Delians should double the pedestal of Parian marble that stood in the
great temple. But it is almost entirely a place of memories, deserted by
all but the excavators and an occasional shepherd. To-day it is little
more than the bare rock that it was when Poseidon split it from the bed
of the sea. Apollo gave it an immortality, however, which does not wane
although Apollo himself is dead. Athens and Corinth gave it a worldly
celebrity, which proved but temporary so far as it depended on activity
in the world of affairs. Delos, washed by the Ægean, has little to look
forward to but to drowse the long tides idle, well content with her
crowded hour of glorious life, and satisfied that her neighbors should
have the age without a name.


                       CHAPTER XV. SAMOS AND THE
                          TEMPLE AT BRANCHIDÆ


The stiff north wind, which was known to be blowing outside, counseled
delaying departure from Delos until after the evening meal, for our
course to Samos lay through the trough of the sea. In the shelter of the
narrow channel between Greater and Lesser Delos the water was calm
enough to enable eating in comfort, and it was the commendable rule of
the cruise to seek shelter for meals, owing to the lack of “racks” to
prevent the contents of the tables from shifting when the vessel rolled.
Hence it was well along in the evening before the anchor was weighed;
and as the engines gave their first premonitory wheezes, word was passed
from the bridge that all who did not love rough weather would better
retire at once, as we were certain to “catch it” as soon as we rounded
the capes of the neighboring Mykonos and squared away for Samos across a
long stretch of open water. The warning served to bring home to us one
of the marked peculiarities about cruising in the Ægean, namely, the
succession of calm waters and tempestuous seas, which interlard
themselves like the streaks of fat and lean in the bacon from the
Irishman’s pig, which was fed to repletion one day and starved the next.
This, of course, is due to the numerous islands, never many miles apart,
which are forever affording shelter from the breezes and waves, only to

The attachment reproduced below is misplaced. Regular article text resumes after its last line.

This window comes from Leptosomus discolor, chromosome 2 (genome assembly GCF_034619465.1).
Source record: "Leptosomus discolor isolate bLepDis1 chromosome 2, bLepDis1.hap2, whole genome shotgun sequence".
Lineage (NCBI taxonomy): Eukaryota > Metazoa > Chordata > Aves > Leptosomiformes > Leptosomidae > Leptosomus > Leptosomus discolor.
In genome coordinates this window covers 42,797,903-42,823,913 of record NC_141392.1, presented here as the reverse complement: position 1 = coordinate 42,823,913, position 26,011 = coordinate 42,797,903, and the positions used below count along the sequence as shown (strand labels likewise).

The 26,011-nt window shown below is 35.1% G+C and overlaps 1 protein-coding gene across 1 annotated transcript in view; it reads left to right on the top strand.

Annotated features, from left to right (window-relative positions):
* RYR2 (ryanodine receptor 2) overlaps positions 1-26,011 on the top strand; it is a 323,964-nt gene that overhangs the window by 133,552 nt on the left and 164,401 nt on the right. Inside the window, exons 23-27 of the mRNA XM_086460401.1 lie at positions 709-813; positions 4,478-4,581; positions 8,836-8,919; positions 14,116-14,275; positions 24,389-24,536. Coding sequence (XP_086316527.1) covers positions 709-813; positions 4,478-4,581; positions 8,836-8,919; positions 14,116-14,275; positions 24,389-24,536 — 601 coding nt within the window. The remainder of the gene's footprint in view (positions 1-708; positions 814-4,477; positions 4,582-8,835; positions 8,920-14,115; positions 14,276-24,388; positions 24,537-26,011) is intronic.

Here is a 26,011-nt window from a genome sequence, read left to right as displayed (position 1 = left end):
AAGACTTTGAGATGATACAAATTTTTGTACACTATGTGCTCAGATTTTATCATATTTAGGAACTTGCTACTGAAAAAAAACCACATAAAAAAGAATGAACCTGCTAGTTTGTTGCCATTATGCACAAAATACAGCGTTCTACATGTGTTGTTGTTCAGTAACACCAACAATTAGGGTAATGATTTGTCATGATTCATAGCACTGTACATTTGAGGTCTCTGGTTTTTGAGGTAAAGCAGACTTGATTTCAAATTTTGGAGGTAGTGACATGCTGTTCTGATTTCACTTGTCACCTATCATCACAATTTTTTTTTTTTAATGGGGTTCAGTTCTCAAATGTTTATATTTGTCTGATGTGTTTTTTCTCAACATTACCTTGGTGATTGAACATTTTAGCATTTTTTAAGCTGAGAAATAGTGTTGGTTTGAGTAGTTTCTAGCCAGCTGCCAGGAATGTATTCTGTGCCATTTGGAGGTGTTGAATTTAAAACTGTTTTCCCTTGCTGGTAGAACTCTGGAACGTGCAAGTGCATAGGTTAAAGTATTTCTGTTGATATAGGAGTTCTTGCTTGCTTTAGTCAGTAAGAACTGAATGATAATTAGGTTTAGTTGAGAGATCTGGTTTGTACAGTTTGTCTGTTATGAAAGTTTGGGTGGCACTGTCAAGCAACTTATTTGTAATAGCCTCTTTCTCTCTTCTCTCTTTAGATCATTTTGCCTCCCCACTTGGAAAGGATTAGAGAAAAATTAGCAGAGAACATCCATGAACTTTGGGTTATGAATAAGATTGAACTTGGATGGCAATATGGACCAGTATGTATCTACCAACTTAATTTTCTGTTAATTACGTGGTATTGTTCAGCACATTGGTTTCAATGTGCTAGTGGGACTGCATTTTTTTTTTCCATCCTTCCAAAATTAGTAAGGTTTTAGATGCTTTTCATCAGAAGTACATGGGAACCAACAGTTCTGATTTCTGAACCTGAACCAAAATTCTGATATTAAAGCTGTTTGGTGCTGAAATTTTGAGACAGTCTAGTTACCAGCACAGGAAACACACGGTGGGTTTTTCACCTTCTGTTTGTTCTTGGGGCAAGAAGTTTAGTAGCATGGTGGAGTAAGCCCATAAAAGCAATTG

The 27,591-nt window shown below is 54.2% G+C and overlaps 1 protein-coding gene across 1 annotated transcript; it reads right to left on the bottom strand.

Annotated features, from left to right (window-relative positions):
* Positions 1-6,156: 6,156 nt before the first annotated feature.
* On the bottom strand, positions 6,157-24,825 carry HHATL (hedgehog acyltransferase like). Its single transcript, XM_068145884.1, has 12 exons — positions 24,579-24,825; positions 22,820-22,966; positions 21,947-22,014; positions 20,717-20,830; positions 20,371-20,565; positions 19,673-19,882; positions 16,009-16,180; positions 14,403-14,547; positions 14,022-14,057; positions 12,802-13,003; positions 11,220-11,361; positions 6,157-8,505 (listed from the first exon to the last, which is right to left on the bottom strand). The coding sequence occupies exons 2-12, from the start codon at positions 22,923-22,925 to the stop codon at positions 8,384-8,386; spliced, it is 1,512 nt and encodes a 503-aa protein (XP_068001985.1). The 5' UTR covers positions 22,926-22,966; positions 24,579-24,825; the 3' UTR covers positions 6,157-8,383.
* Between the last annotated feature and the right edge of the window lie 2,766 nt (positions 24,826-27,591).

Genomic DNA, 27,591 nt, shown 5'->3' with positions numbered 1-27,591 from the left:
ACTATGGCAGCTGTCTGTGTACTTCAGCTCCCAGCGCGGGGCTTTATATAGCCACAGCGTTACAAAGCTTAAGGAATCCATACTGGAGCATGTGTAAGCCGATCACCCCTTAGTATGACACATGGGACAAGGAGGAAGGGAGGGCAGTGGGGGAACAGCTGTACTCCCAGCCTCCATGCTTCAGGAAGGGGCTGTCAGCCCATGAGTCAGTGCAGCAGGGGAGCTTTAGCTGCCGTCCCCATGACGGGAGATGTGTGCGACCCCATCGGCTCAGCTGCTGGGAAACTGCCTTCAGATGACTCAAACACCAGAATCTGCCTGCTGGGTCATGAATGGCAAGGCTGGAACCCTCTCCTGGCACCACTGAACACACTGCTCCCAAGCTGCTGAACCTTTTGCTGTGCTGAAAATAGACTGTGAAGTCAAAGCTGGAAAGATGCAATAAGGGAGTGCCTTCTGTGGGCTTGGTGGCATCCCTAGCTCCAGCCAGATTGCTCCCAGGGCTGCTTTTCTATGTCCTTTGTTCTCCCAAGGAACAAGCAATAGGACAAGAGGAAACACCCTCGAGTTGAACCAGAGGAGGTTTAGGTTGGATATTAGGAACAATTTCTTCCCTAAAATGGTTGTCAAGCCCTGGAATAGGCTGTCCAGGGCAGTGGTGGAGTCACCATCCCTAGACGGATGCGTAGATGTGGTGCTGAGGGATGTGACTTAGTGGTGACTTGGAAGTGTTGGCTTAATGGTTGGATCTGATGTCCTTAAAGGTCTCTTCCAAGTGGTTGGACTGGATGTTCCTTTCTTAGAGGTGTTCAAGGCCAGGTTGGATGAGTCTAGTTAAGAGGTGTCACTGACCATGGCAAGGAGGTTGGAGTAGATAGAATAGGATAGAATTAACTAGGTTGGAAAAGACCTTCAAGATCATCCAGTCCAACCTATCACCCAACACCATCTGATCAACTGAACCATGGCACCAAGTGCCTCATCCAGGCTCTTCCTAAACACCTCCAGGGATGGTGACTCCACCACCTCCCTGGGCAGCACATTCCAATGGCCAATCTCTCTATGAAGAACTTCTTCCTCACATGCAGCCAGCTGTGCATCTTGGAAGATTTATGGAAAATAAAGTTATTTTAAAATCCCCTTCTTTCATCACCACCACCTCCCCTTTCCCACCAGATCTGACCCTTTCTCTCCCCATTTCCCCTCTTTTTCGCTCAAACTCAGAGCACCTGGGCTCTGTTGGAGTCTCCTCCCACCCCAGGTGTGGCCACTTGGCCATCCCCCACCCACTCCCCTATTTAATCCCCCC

open up again and subject the craft to a rolling and boisterous sea as
it crosses the stretches of open channel between them. When the
experiences due to these sudden transitions were not trying, they were
likely to be amusing, we discovered, as was the case on one morning when
the tables had been laid for breakfast rather imprudently just before
rounding a windy promontory. The instant the ship felt the cross seas
she began to roll heavily, and the entire array of breakfast dishes
promptly left the unprotected table, only to crash heavily against the
stateroom doors that lined the saloon, eliciting shrieks from those
within; while the following roll of the vessel sent the débris careering
across the floor to bring up with equal resonance against the doors on
the other side, the stewards meantime being harassed beyond measure to
recover their scudding cups and saucers.

In the morning of our arrival off Samos we found ourselves moving along
on an even keel, under the lee of that extensive island and close also
to the shores of Asia Minor, the famous promontory of Mykale looming
large and blue ahead. We coasted along the Samian shore, close enough to
distinguish even from a distance the ruins of the once famous Heræum,
which was among the objects of our visit. It was marked from afar by a
single gleaming column, rising apparently from the beach. For the
present we passed it by, the ship heading for the little white town
farther ahead and just opposite the bay made by the great bulk of
Mykale. It was historic ground, for it was at Mykale that the pursuing
Greeks, under Leotychides and Xantippus, made the final quietus of the
Persian army and navy in the year 479 B.C., just after Salamis, by the
final defeat of Tigranes. Mykale, however, we viewed only from afar. The
ship rounded the mole protecting the harbor of what was once the chief
city of Samos, and came to anchor for the first time in Turkish waters.
While the necessary official visits and examination of passports were
being made, there was abundant opportunity to inspect the port from the
deck. It lay at the base of a rugged mountain, and the buildings of the
city lined the diminutive harbor on two sides, curving along a low quay.